I’ve written about Bitcoin in previous posts (here and here) and have long held the belief that it will shape our digital future in many ways. Even if you know little or nothing about the technology, it will shape your future the same way the Internet has changed how we live our daily lives. But I’m hoping it changes my life more than yours.
After dabbling in 2013, I cashed out most of my Bitcoin, retaining a small amount on a cold storage card and put it behind me. Late last year I read a few online articles that rekindled my interest and decided to buy back in. Bitcoin was selling for around $1500 CDN at the time and looked like it might be heading up so I thought it would be smart to buy a few coins and enjoy the ride. I also bought a number of Ether, another cryptocurrency that could be the heir apparent to Bitcoin and supports application development within its blockchain. More about the Ethereum network in a future post.
Since jumping back into cryptocurrencies Bitcoin has almost tripled in value and Ether has increased even more from my initial purchase price of $65. My initial investment has turned into something that may affect my future, my retirement and my quality of life in years to come.
Cryptocurrencies are beginning to enjoy a level of mainstream acceptance (although finding a local store, restaurant or service that accepts it as payment can be challenging). ICO’s (initial coin offerings) are popping up in every corner of the Internet with big names such as John McAfee jumping into the cryptocurrency pool and hoping to cash in on the wave of interest. Buyers should be wary as there are a number of scams with unsavoury promoters pushing their individual coins with the zeal of a circus huckster. If you’re looking at investing I offer this bit of advice: Caveat emptor
The rise in Bitcoin may offer me something that nothing else has managed to do as yet, that being large returns on a proportionally small investment. As mentioned previously, I started looking at Bitcoin in 2014, even setting up some mining software on my clunky PC which didn’t work of course (mining requires a significant amount of processing power, much more than my tired computer could provide). I jumped back in the last few months of 2016, using the Waves Coffee Bitcoin ATM to buy what I could afford and started buying actively on an exchange in January. I bought as much as my Coinbase account would allow, at first a meagre $130 a week which was quickly increased to $1000 a week due to my aggressive buying habits. I kept buying for the first 5 months of the year and included another cryptocurrency, Ether to my portfolio.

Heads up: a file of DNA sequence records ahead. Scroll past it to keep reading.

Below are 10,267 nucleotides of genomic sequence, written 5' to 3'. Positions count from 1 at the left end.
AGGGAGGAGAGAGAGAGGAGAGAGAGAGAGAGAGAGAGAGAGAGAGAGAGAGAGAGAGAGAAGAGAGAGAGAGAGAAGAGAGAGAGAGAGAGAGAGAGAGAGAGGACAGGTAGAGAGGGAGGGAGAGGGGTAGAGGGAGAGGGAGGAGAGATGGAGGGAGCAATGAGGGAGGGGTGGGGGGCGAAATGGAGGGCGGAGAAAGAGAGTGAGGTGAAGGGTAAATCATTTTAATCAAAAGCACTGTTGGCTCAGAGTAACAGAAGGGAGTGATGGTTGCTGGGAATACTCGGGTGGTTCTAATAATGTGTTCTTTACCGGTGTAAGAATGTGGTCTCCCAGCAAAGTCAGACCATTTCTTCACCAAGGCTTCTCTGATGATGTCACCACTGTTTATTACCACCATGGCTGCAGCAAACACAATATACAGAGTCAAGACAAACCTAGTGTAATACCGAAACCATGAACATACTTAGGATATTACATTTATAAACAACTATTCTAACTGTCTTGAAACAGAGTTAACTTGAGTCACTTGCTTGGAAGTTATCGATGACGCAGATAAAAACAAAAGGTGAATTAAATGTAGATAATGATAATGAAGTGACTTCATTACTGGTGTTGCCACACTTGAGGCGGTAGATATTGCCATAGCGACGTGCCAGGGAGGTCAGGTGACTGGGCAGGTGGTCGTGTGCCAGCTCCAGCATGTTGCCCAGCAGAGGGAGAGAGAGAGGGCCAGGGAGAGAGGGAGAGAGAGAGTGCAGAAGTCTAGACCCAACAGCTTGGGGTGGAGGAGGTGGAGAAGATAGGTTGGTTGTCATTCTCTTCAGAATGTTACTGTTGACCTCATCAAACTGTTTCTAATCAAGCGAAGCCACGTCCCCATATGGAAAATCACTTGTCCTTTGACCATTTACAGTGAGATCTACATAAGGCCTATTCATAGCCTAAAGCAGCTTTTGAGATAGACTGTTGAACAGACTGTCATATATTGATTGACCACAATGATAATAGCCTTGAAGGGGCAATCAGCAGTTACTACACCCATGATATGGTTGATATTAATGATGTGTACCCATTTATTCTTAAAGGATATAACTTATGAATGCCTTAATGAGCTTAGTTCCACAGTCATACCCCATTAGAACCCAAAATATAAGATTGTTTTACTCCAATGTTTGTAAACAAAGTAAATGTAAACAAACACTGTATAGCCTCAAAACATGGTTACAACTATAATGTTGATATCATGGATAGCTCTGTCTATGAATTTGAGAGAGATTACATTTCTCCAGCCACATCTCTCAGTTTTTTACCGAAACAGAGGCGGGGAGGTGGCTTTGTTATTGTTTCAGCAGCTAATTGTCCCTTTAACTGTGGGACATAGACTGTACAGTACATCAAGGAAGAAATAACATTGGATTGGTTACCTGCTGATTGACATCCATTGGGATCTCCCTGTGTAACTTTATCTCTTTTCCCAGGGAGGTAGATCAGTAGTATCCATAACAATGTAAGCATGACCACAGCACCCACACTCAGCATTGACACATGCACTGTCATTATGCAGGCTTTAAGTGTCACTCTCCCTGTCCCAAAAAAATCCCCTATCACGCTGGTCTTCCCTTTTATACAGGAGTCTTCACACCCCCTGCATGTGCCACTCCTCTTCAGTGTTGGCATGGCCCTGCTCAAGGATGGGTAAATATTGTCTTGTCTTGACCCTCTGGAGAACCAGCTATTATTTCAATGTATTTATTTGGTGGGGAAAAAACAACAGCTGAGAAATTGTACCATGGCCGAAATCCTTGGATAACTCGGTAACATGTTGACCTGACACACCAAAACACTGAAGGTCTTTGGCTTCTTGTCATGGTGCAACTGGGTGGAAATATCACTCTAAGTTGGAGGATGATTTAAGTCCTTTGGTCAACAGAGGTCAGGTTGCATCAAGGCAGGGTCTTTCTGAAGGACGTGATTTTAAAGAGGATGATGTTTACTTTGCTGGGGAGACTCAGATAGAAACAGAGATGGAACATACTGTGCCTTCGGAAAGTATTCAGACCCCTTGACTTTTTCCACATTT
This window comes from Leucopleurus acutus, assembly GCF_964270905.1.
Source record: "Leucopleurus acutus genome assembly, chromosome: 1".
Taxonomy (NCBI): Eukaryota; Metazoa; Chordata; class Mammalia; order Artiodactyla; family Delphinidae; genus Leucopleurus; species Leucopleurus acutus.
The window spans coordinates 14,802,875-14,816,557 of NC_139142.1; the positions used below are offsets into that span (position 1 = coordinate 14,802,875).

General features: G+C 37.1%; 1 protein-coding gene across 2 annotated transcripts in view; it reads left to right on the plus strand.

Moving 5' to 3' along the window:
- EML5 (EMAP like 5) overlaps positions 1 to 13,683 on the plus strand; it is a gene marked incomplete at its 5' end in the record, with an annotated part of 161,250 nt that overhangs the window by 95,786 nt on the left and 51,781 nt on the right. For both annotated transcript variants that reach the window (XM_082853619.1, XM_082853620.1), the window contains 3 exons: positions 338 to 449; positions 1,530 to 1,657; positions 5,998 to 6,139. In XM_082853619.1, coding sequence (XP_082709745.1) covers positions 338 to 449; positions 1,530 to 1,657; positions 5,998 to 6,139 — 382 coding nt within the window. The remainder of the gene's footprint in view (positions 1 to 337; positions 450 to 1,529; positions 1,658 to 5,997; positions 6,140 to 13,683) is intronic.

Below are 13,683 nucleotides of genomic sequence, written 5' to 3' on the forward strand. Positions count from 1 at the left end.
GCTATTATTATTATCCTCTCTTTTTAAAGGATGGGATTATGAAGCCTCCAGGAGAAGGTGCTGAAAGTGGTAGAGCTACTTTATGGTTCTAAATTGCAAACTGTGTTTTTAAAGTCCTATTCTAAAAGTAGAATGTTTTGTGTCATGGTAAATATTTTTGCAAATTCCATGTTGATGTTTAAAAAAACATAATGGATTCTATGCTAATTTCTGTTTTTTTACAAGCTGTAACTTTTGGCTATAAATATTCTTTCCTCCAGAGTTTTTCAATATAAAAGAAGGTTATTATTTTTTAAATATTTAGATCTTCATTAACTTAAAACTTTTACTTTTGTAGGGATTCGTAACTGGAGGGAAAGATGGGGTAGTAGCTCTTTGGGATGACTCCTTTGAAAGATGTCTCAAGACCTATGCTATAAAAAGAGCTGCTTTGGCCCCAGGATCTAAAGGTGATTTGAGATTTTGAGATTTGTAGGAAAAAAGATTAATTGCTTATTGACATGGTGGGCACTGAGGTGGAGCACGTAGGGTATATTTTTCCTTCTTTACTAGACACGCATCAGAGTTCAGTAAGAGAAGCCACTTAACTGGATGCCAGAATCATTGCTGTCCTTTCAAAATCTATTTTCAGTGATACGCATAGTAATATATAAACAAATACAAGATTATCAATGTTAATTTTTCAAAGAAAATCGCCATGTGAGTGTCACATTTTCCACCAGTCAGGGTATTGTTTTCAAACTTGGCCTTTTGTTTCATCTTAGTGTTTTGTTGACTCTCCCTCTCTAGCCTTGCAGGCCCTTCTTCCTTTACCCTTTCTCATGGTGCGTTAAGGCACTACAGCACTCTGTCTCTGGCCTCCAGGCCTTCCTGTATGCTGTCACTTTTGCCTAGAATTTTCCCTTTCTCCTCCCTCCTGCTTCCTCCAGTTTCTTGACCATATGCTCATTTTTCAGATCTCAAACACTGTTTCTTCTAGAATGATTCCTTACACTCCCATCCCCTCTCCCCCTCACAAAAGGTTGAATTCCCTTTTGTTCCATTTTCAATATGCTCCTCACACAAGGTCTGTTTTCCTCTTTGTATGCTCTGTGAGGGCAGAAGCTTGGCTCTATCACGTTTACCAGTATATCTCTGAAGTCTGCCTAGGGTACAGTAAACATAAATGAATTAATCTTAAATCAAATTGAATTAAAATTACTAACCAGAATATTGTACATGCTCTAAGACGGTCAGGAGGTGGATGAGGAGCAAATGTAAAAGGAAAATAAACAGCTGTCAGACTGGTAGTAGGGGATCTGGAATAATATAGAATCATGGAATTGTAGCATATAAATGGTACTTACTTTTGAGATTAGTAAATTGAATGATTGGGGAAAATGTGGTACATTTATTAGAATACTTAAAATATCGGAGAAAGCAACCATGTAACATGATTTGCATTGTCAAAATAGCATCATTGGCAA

August 1 brought a fork to the Bitcoin blockchain and the result was an equal amount of Bictoin Cash was available to anyone holding Bitcoin up to August 1, 2017, which means I now own three cryptocurrencies.
I’ve tried hard over the years to save for my retirement. I belong to the company pension plan, have socked away money into my lame RRSP’s, bought and sold real estate (and paid VERY hefty capital gains in the process) and invested in a number of tangible commodities. Bitcoin may be the one investment that pays off, and pays off BIG. When Bitcoin was relatively cheap, I suggested it to anyone that would listen. Very few did. But those that did have already seen substantial increases in their investments, even during the doom and gloom served up by various media outlets.
My hope is that Bitcoin, Ether and Bitcoin Cash continue to increase in value. John McAfee has suggested that it may be worth more than USD $500,000 in three years or he has offered to “eat my dick on national tv”.
I can only hope that 2020 passes with Mr. McAfee’s dick in place as I will be comfortably retired and partially living off the gains in my cryptocurrency portfolio. Either that or drawing my pensions and spending what I’ve saved over the years. Either way, a nice beach sunset with someone I love will be an excellent way to end my days.